Steve prepared a breakfast burrito for me the size of a football, then he and O.K. dropped off a fat and happy Alastair at the Nugget. I conquered the wide bodied Taylor Reservoir an hour later. A release valve fires water into the renewed Taylor River in a manner reminiscent of Bull Connor in Birmingham, albeit in a less racist fashion.
The river winds down a narrow canyon, the white water and high walls above bringing to mind the Green River, which I regularly tube when home in Carolina.
Fly fisherman stood knee deep in the water. Whether in pairs or alone they all shared one thing in common - failure. During my observation not a fish was caught, confirming the sport's reputation as both difficult and insanely boring. Maybe if they had been drinking beer I could have understood the allure.
Ten miles down the road I ran into an impassable obstruction, construction junction. Serious repairs were being done on seven miles of Taylor River Road and the foreman would not allow me to travel through on foot. I was forced to take a ride and skip a section for the first time since the Chesapeake Bay Bridge. I hitched with Randy and his son, who claimed to be "killing it" on the fly fishing front. I gathered they had caught a trout earlier in the week.
My sudden transport to lands beyond threw a wrench in the plan for day's end. At three I had already reached the campground I had previously chosen for the finish line. I wasn't ready to stop so soon.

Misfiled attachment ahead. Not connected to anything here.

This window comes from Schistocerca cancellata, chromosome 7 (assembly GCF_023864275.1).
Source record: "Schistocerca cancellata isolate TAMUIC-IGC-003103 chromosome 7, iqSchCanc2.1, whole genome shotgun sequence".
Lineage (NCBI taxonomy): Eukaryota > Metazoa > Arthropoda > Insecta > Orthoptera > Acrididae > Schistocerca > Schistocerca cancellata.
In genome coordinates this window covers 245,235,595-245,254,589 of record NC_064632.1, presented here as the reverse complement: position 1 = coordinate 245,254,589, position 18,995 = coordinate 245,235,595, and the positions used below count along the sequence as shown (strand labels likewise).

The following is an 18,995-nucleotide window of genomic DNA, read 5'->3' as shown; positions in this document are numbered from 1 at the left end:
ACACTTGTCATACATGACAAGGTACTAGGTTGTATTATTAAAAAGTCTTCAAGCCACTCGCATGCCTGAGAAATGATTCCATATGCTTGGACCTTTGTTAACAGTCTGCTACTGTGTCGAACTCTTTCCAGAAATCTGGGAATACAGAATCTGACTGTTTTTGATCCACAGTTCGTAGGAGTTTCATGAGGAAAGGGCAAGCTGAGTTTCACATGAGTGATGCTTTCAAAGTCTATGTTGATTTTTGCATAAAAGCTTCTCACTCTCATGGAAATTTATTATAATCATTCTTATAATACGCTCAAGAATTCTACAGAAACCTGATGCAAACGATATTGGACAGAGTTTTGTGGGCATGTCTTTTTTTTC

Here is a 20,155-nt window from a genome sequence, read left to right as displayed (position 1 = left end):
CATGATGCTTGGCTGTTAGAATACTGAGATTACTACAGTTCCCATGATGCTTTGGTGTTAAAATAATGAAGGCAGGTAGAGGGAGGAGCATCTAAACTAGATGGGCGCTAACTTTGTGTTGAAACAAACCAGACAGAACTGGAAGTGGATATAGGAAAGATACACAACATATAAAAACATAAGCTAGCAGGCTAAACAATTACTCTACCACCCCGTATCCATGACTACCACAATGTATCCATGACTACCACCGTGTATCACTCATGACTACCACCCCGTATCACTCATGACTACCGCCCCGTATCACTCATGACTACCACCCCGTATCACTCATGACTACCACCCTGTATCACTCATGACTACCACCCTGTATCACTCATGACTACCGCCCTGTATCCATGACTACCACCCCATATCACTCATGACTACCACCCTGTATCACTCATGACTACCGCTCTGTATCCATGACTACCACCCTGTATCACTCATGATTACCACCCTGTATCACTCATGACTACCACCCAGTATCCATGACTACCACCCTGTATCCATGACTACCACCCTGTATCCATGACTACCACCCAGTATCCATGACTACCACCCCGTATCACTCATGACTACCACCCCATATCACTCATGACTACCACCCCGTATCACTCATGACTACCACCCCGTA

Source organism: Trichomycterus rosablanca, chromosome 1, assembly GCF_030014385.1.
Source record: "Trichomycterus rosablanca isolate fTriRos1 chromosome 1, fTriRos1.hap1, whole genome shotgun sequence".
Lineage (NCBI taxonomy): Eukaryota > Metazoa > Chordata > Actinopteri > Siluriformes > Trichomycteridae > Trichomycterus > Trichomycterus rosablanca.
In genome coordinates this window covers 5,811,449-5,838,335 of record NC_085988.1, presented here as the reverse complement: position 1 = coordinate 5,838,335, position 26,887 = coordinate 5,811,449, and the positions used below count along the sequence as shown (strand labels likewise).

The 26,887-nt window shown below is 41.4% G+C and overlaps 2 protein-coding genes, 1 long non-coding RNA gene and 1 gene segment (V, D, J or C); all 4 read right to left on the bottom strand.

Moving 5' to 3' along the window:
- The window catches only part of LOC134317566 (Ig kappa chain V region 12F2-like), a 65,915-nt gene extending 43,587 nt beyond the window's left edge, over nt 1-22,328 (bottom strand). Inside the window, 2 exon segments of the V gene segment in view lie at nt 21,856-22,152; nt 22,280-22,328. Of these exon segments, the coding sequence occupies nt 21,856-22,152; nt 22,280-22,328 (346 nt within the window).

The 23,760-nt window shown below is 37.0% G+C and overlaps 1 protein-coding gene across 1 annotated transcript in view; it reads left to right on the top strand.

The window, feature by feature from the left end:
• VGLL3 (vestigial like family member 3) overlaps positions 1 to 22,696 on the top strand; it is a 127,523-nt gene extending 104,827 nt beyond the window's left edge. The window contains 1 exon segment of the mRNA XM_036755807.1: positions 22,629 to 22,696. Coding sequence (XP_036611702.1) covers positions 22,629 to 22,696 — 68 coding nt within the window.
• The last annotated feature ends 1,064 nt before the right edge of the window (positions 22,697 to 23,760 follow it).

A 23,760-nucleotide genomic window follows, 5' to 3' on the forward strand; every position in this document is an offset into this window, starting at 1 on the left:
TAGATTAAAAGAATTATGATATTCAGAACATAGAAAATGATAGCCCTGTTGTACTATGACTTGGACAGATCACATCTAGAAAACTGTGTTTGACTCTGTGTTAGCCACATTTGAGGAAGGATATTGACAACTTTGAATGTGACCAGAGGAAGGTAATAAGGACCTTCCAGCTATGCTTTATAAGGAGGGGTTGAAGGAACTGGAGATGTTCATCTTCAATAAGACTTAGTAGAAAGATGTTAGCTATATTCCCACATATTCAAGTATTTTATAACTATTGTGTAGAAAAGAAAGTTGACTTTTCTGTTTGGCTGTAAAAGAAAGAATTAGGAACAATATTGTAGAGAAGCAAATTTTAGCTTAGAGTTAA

Carrying on to Jack's Cabin Cutoff, I considered bivouacking along the road somewhere. Not so fast - there were no woods in which to seclude myself and signs warned of cattle using the grass for pasture. The land was state park owned so camping was permissible, but would I end up on the wrong side of a bull's horn if I chanced an overnight here?
On I went, finding 135 and doing five more miles to Cement Creek Road. There was a campground an hour's walk down CCR which seemed the best option.
I stopped at Ruben's Mexican on the way. The gringo waitress clearly could not understand my perfect Spanglish and I ended up with a vegetarian chimichanga. At least it was deep-fried so the Vegas odds on my heart attack remain unchanged.
I left Ruben's in the glow of sunset and headed towards a home for the evening. On the way I met Judy, who as part of her job teaches Wounded Warriors to ski again. She showed me a good safe away from the petty monetary needs of the state facility.
I struggled to sleep. The big toe on my right foot is throbbing, the week long problem in worsening.
19 miles/2753 total miles